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I Hear You, Samuel Beckett. Whattup, Henry James?

Steven Barkhimer in "Krapp's Last Tape." (Marc S. Miller)
Steven Barkhimer in "Krapp's Last Tape." (Marc S. Miller)
This article is more than 6 years old.

BOSTON – How much Krapp can one person take?

Writing a companion piece to Samuel Beckett’s “Krapp’s Last Tape” might seem like a fool’s errand. The one-man rage against the universe makes Dostoevsky’s “Notes from Underground” look like a Mr. Rogers pep talk. It’s usually paired with another Beckett work or that of one of his fellow travelers in theater of the absurd. So when the Fort Point Theatre Channel said that it had launched a national search for “a woman-centric play as a counterpoint,” there was reason to be concerned.

The Lyric Stage Company of Boston, meanwhile, is engaged in a different kind of meeting with a classic, a novel that had been turned into a play — Henry James’s “Washington Square,” with the theatrical alias of “The Heiress.” Victoria Stewart updated it into “Rich Girl,” making the dastardly father a dastardly mother and moving the action into the present.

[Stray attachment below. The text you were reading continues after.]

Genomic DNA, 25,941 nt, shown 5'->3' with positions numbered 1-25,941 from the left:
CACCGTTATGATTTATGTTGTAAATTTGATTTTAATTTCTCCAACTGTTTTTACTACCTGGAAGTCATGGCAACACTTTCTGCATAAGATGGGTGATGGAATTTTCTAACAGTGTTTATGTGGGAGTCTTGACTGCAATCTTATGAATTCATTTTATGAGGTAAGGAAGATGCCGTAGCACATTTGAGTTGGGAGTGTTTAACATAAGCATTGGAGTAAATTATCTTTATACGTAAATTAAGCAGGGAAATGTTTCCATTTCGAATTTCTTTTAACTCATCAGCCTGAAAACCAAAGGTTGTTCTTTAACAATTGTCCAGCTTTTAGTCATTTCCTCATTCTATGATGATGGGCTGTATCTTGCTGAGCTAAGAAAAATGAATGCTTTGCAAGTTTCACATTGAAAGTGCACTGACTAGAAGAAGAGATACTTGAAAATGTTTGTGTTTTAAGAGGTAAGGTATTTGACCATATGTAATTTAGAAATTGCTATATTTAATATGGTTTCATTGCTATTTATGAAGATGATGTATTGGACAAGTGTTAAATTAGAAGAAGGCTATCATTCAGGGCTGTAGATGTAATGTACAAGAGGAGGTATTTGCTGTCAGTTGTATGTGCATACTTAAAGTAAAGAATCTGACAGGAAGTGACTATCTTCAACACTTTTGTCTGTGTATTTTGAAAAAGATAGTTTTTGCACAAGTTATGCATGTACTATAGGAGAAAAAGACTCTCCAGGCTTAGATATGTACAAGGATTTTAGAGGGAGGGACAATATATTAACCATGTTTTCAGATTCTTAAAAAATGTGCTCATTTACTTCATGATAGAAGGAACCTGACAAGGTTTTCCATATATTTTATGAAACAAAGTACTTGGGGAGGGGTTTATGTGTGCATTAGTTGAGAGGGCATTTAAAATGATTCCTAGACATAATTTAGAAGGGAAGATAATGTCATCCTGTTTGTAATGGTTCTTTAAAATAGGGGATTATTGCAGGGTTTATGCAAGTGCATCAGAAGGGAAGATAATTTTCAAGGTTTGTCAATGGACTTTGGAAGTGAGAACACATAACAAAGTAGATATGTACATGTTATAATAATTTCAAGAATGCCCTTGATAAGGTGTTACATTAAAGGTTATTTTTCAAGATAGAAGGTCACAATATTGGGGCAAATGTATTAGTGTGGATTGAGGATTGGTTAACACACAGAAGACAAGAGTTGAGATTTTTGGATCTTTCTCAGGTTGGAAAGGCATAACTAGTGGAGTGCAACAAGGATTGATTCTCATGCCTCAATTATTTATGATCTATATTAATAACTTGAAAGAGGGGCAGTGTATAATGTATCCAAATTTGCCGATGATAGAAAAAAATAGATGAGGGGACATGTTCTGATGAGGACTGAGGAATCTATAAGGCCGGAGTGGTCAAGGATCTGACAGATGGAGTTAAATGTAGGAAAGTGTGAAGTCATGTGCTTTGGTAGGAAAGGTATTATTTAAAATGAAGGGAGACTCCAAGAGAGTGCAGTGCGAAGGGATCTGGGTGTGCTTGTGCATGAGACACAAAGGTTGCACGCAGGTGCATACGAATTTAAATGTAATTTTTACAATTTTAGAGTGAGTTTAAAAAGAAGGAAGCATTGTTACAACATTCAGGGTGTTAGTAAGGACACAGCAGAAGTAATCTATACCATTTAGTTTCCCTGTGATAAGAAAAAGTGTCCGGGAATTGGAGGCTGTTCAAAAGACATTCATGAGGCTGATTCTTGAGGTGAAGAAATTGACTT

Allison Smith in "The Archives." (Marc S. Miller)
Allison Smith in "The Archives." (Marc S. Miller)

While neither local playwright Skylar Fox’s “The Archives,” the Fort Point woman-centric winner, nor “Rich Girl” is a great play, they both accomplish what I think they set out to do — have a lively dialogue with literary classics. (We haven't seen it yet, but Apollinaire Theatre Company is doing Aaron Posner's, "Stupid [expletive] Bird," a mashup of Anton Chekhov's "The Seagull," now at the Huntington Theatre Company.)

First, at Fort Point, comes the classic itself — Steven Barkhimer in “Krapp’s Last Tape.” (FPTC is performing it at the Factory Theatre through April 12.) Barkhimer, a terrific comedian (a terrific actor in general) would seem to be the perfect antidote to Beckett productions that aren’t funny enough. And funny he certainly is as “Krapp,” the 69-year-old curmudgeon listening to a tape he made 30 years earlier.

He had expectations back then that his life would amount to something, that love or lust would be a constant in his life. His disheveled appearance and grotty surroundings tell a different story — of a life wasted, loneliness, living through tape recordings of previous years